Managing a club like Sheffield Wednesday is always a walk on a tightrope. Fair to say Carlos Carvalhal is treading a fine line between expectation and reality in his first season. But his popularity is refreshing proof that the league table, healthy enough, isn’t the only measure by which supporters judge.
What exactly is acceptable this season? Owner Dejphon Chansiri has said nothing beyond his two-season promotion pledge, but he’d certainly take it in one and signing bids on several fronts suggest he’s going for it, alongside a head coach who now has a major say on transfers.
So is the current seventh place under-achievement or over? At face value, I’d say Carvalhal sits almost exactly between the two – par for the course while he’s in touch with the play-offs and shots to spare if/when Wednesday break into the top six. Anything below those two and there will be questions from some quarters. These are tight margins. But points and places aren’t the only yardstick. The players are of a higher calibre, the football is bright and inventive, the thrill factor factor is high.
If all of this, and the considerable cost involved, hasn’t equated to a big positional advance on what was achieved last season under Stuart Gray, who returns with Fulham in the FA Cup this weekend, I think comparisons between Carvalhal and his predecessor are unfair. Not least because the Championship is a much stronger league this season.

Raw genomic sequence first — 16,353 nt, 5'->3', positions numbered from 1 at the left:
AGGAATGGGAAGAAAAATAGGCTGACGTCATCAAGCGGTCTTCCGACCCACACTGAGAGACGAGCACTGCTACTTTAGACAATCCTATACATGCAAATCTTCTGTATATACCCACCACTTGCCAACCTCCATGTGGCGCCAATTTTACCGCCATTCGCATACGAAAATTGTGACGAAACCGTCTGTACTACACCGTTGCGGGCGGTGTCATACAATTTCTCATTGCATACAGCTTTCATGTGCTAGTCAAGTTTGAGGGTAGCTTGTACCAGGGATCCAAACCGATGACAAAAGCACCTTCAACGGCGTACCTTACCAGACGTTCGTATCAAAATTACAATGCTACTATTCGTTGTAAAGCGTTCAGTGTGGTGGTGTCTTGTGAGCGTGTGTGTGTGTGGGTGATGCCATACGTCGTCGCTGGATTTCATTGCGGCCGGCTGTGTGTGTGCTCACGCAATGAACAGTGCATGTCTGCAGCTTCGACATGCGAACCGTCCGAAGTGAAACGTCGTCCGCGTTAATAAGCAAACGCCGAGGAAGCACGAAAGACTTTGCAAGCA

Gray had to do it a different way and he did it brilliantly, if unspectacularly. His was a story of over-achievement on a scale matched only by the harshness of his sacking.
But new owners traditionally bring new managers and all of that is history.
It also strikes me that, in the main, Owls supporters are judging Carlos far less critically than media pundits. You see smiles on faces at Hillsborough these days, a gleam of gratitude for being entertained.
Yes, they’d like promotion, of course, but you detect it is not the only gauge of a charismatic coach whose effervescent, engaging manner has established the kind of rapport with fans that would have been unimaginable when he arrived as a virtual unknown.
It’s why for all the reservations some people have with squad rotation – which I share on the odd occasion – and with sometimes transmitting the wrong signals (as with his ill-judged complaints over the timing of the holiday trip to Middlesbrough), there is no build up of pressure on Carlos and nor should there be. Don’t forget, it’s usually fans who lead the way in that regard.
Although you can’t describe Carvalhal as an unqualified success with the resources at his disposal, it is no easy matter to instil a collective spirit into a squad of relative strangers - however talented the group. I’d imagine it’s actually harder the greater the talent. So this column judges Carlos to be nicely in credit for now.